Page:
Bedrosian Center

Articles by Bedrosian Center

Toward a Theory of Population Repatriation from Disasters

“Toward a Theory of Population Repatriation from Disasters,” August 2018. Adam Rose, Jonathan Eyer and Shingo Nagamatsu

Abstract:

The purpose of this paper is to present the outlines of a conceptual framework of the economics of population repatriation following disasters. It is acknowledged that economics is only one major dimension of the issue, but it is intended . . .

PS You’re Busted: How bridging silos in research & practice can impact human trafficking irl

In this episode of the PS You’re Interesting podcast, Jeff Jenkins talks about human trafficking with Greg DeAngelo, Associate Professor of Economic Studies at Claremont Graduate University. How does an economist get data on human trafficking, and other black market enterprises? What are the pressing questions law enforcement have that academics could help?

American Sonnets for my Past and Future Assassin

This month, Lisa, Richard, and Aubrey discuss the new book of sonnets from Terrance Hayes, American Sonnets for my Past and Future Assassin. Hayes’ sonnets are “acrid with tear gas, and they unravel with desire.” For the poetry doubters everywhere.

To listen to the Bedrosian Book Club discussion of American Sonnets, click the arrow in the player on this post. Or you can download it and subscribe through ApplePodcastsSoundcloud, Spotify, or your favorite podcasting app!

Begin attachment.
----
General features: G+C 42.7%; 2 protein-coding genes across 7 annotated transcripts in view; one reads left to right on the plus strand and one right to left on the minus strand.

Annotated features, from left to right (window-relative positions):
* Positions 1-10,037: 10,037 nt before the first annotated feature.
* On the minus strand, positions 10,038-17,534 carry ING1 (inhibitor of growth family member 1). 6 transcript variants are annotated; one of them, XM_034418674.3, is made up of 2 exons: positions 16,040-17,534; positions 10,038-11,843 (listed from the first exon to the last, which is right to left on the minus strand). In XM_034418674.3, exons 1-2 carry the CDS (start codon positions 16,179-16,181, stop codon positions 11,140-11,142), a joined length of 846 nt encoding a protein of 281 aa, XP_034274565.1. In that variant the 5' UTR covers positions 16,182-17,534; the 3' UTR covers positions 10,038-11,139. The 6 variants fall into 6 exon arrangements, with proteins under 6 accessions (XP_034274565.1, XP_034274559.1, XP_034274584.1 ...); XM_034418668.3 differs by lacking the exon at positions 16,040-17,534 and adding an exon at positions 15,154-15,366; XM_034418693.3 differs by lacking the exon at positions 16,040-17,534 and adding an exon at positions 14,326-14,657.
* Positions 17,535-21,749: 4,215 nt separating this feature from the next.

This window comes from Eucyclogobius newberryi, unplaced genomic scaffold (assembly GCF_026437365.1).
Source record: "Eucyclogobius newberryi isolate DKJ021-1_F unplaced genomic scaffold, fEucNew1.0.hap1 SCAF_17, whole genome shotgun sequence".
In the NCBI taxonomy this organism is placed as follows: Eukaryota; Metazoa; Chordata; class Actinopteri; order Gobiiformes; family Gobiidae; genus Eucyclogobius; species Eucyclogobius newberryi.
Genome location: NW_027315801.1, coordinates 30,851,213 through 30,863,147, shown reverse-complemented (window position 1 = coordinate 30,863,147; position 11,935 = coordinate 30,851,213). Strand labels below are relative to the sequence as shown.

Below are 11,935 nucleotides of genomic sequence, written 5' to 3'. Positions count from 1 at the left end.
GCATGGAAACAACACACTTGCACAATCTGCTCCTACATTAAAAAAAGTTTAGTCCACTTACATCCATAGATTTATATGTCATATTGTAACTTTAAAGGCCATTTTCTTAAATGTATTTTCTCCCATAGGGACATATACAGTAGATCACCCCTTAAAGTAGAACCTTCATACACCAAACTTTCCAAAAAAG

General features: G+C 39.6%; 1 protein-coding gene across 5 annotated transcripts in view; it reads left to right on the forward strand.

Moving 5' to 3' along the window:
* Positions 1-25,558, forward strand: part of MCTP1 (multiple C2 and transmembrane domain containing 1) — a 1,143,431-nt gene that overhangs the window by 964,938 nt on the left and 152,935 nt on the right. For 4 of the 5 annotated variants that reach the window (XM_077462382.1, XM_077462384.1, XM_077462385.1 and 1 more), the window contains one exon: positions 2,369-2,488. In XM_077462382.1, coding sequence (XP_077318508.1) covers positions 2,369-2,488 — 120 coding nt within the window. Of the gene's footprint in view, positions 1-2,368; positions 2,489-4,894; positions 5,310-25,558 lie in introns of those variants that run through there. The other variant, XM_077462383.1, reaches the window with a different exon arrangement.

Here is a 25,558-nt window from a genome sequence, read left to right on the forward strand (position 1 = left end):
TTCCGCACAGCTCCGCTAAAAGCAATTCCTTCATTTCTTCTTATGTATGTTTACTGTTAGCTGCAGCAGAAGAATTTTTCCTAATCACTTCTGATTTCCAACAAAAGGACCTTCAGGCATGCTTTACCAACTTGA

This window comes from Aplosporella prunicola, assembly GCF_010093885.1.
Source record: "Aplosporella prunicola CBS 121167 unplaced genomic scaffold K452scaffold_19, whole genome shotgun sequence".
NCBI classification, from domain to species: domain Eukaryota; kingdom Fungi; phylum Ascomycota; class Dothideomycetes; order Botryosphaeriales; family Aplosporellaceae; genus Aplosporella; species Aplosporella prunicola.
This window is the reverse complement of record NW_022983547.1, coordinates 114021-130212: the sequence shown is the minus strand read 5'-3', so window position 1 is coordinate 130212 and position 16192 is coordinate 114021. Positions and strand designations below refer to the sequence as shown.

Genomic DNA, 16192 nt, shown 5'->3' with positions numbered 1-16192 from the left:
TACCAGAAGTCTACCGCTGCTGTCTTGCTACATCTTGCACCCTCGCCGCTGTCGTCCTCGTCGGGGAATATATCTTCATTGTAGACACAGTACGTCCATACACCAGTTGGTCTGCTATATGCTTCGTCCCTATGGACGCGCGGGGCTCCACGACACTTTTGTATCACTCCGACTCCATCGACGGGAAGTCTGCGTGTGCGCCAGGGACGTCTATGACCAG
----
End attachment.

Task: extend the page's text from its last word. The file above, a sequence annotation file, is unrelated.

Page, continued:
The Death of Truth

This month, Aubrey, Ange-Marie, Jeff, and David discuss the new book from renowned literary critic Michiko Kakutani, The Death of Truth : Notes on Falsehood in the Age of Trump. Or, perhaps … death by a thousand “realities.”

America, Heck Yeah! Public Schools & Baseball

In this episode of the PS You’re Interesting podcast, Jeff Jenkins and D. Roderick (Rod) Kiewiet, Professor of Political Science at Caltech, break down the long standing myth of the equalizing force of public education. We hold the idea that public schools present Americans with equal opportunity. Kiewiet gets to the reality through public school funding in California compared to the nation.

Political Scientists Gather to Examine the Interplay of Race & Law Enforcement

Political scientists have increasingly turned their attention to understanding the politics, consequences, and implications of race and law enforcement. Panelists at the recent PIPE Symposium on Race & Law Enforcement presented cutting edge work on police-community relations, the implications of police violence for democracy, and the gaps in political representation often faced by people of color.

Corn-Fed : Taking stalk of the government’s role in industrialized corn

by Olivia Rae Olson

Not on a cob. Not served with peas. But in your soft drinks, condiments, fast food, and salad dressing. The term ‘corn-fed’ once harkened back to Midwestern children with rosy cheeks, but has taken on a whole new meaning with the pervasiveness of industrialized corn.